Ekstern forfatter

Agnès LEVALLOIS, Associate researcher, FRS, France; Jean-Claude COUSSERAN, Associate researcher, FRS, France; Cartographical support: Lionel KERRELLO, Owner, Geo4I, France

Workshop: Sectarianism in the Middle East

14-07-2017

Sectarian conflict and polarisation has become a key feature of Middle East politics in the aftermath of the Arab uprisings of 2011. This workshop looked at some of the key drivers of this, such as the troubled legacy of foreign intervention, state failure, regional rivalries between Saudi Arabia, Iran and others, ruling strategies of authoritarian regimes as well as the spread of identity and sect-based political movements. With in-depth analysis of the two key arenas of sectarian conflict in the ...

Sectarian conflict and polarisation has become a key feature of Middle East politics in the aftermath of the Arab uprisings of 2011. This workshop looked at some of the key drivers of this, such as the troubled legacy of foreign intervention, state failure, regional rivalries between Saudi Arabia, Iran and others, ruling strategies of authoritarian regimes as well as the spread of identity and sect-based political movements. With in-depth analysis of the two key arenas of sectarian conflict in the contemporary Middle East, Syria and Iraq, and a paper on the consequences of state collapse, this publication looks also tries to make recommendations how the EU could help reduce sectarian tensions.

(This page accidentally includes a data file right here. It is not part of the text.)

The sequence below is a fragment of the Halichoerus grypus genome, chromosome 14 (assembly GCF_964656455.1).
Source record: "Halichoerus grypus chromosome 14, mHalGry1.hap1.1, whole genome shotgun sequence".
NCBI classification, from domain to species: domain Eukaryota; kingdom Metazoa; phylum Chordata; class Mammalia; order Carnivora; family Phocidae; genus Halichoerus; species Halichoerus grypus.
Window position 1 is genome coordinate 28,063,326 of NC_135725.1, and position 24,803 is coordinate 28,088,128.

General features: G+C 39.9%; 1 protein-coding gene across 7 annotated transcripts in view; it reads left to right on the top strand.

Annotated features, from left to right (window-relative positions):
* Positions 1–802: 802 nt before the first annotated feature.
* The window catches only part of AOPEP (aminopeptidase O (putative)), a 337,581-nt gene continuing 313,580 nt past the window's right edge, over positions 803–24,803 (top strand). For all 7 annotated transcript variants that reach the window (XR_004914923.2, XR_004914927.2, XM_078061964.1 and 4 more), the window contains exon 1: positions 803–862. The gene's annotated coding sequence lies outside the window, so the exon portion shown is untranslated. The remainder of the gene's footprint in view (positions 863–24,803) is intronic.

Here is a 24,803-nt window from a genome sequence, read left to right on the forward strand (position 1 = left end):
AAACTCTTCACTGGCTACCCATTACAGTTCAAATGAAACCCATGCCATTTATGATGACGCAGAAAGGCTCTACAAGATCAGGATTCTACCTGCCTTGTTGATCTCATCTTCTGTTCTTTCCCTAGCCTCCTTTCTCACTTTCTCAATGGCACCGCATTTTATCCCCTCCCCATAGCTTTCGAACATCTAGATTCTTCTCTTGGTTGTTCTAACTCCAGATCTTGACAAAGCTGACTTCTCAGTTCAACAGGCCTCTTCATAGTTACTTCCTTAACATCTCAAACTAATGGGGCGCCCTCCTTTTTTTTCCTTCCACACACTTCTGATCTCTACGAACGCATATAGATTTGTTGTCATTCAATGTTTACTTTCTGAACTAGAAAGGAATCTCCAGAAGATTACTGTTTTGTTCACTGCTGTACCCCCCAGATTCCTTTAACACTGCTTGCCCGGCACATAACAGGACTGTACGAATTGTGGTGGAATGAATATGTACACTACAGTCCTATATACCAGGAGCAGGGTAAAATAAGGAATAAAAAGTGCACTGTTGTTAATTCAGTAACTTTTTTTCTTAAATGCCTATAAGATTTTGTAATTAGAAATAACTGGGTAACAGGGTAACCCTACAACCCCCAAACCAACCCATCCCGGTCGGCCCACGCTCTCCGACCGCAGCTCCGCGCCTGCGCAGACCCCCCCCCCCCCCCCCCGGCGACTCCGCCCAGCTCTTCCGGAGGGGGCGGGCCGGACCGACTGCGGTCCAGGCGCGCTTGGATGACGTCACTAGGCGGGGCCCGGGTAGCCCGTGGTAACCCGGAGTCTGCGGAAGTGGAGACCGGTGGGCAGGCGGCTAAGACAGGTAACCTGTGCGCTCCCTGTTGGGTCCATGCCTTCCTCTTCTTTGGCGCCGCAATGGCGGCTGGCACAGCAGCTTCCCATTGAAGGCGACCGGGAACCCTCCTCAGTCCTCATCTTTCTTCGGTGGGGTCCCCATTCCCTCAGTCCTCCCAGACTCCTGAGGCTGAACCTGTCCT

Ekstern forfatter

Dr Toby MATTHIESEN, St Antony's College, Oxford University, Dr Simon MABON, Lancaster University ; Dr Renad MANSOUR, Chatham House, Dr Raphael LEFÈVRE, Oxford University

ISIL/Da'esh: From Mosul to Mosul

13-07-2017

In June 2014, ISIL/Da'esh took over the city of Mosul in Iraq, and from there declared the advent of an Islamic State. Three years later, in July 2017, after nine months of battle involving Iraqi security forces, popular militias and Kurdish troops, ISIL/Da'esh has been expelled from its Iraqi stronghold, adding to the past two years' severe territorial losses. This is an important victory; however, it does not yet represent the eradication of a terrorist group that still has many supporters.

In June 2014, ISIL/Da'esh took over the city of Mosul in Iraq, and from there declared the advent of an Islamic State. Three years later, in July 2017, after nine months of battle involving Iraqi security forces, popular militias and Kurdish troops, ISIL/Da'esh has been expelled from its Iraqi stronghold, adding to the past two years' severe territorial losses. This is an important victory; however, it does not yet represent the eradication of a terrorist group that still has many supporters.

Syrian crisis: Impact on Iraq

03-04-2017